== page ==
In mathematics the **regular paperfolding sequence**, also known as the **dragon curve sequence**, is an infinite automatic sequence of 0s and 1s defined as the limit of the following process:

**1****1**1**0****1**1**0**1**1**0**0****1**1**0**1**1**0**0**1**1**1**0**0**1**0**0**

At each stage an alternating sequence of 1s and 0s is inserted between the terms of the previous sequence. The sequence takes its name from the fact that it represents the sequence of left and right folds along a strip of paper that is folded repeatedly in half in the same direction. If each fold is then opened out to create a right-angled corner, the resulting shape approaches the dragon curve fractal.^{[1]} For instance the following curve is given by folding a strip four times to the right and then unfolding to give right angles, this gives the first 15 terms of the sequence when 1 represents a right turn and 0 represents a left turn.

Starting at *n* = 1, the first few terms of the regular paperfolding sequence are:

## Properties

The value of any given term *t*_{n} in the regular paperfolding sequence can be found recursively as follows. If *n* = *m*·2^{k} where *m* is odd then

Thus *t*_{12} = *t*_{3} = 0 but *t*_{13} = 1.

The paperfolding word 1101100111001001..., which is created by concatenating the terms of the regular paperfolding sequence, is a fixed point of the morphism or string substitution rules

- 11
**→**1101 - 01
**→**1001 - 10
**→**1100 - 00
**→**1000

as follows:

- 11
**→**1101**→**11011001**→**1101100111001001**→**11011001110010011101100011001001 ...

It can be seen from the morphism rules that the paperfolding word contains at most three consecutive 0s and at most three consecutive 1s.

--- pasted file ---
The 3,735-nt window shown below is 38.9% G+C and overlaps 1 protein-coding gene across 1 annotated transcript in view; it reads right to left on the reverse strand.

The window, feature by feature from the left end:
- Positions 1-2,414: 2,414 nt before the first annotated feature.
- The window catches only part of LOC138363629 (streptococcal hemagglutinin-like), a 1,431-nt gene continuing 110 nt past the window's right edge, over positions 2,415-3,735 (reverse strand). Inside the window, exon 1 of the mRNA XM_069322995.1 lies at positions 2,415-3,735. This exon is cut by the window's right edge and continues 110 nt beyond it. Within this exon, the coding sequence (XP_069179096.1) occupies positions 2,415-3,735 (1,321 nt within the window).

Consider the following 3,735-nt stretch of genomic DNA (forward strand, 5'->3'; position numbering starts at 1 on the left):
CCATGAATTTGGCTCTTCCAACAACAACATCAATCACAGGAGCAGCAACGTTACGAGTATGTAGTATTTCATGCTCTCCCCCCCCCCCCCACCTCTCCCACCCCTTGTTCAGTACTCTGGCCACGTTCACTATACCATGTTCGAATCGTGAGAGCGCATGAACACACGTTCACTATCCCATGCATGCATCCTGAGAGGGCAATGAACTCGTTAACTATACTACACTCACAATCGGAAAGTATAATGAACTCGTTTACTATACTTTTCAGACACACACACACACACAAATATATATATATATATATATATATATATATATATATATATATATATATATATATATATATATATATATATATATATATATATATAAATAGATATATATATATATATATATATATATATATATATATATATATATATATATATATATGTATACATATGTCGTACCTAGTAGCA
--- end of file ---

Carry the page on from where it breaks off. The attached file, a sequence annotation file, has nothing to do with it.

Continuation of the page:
The paperfolding sequence also satisfies the symmetry relation:

which shows that the paperfolding word can be constructed as the limit of another iterated process as follows:

**1**- 1
**1**0 - 110
**1**100 - 1101100
**1**1100100 - 110110011100100
**1**110110001100100

In each iteration of this process, a 1 is placed at the end of the previous iteration's string, then this string is repeated in reverse order, replacing 0 by 1 and vice versa.

## Generating function

The generating function of the paperfolding sequence is given by

From the construction of the paperfolding sequence it can be seen that *G* satisfies the functional relation

## Paperfolding constant

Substituting *x* = 0.5 into the generating function gives a real number between 0 and 1 whose binary expansion is the paperfolding word

This number is known as the **paperfolding constant**^{[2]} and has the value

## General paperfolding sequence

The regular paperfolding sequence corresponds to folding a strip of paper consistently in the same direction. If we allow the direction of the fold to vary at each step we obtain a more general class of sequences. Given a binary sequence (*f*_{i}), we can define a general paperfolding sequence with folding instructions (*f*_{i}).

For a binary word *w*, let *w*^{‡} denote the reverse of the complement of *w*. Define an operator *F*_{a} as

and then define a sequence of words depending on the (*f*_{i}) by *w*_{0} = ε,

The limit *w* of the sequence *w*_{n} is a paperfolding sequence. The regular paperfolding sequence corresponds to the folding sequence *f*_{i} = 1 for all *i*.

If *n* = *m*·2^{k} where *m* is odd then

which may be used as a definition of a paperfolding sequence.^{[3]}

### Properties

- A paperfolding sequence is not ultimately periodic.
^{[3]} - A paperfolding sequence is 2-automatic if and only if the folding sequence is ultimately periodic (1-automatic).

## References

**^**Weisstein, Eric W. "Dragon Curve".*MathWorld*.**^**Weisstein, Eric W. "Paper Folding Constant".*MathWorld*.- ^
^{a}^{b}Everest, Graham; van der Poorten, Alf; Shparlinski, Igor; Ward, Thomas (2003).*Recurrence sequences*. Mathematical Surveys and Monographs.**104**. Providence, RI: American Mathematical Society. p. 235. ISBN 0-8218-3387-1. Zbl 1033.11006.

- Allouche, Jean-Paul; Shallit, Jeffrey (2003).
*Automatic Sequences: Theory, Applications, Generalizations*. Cambridge University Press. ISBN 978-0-521-82332-6. Zbl 1086.11015.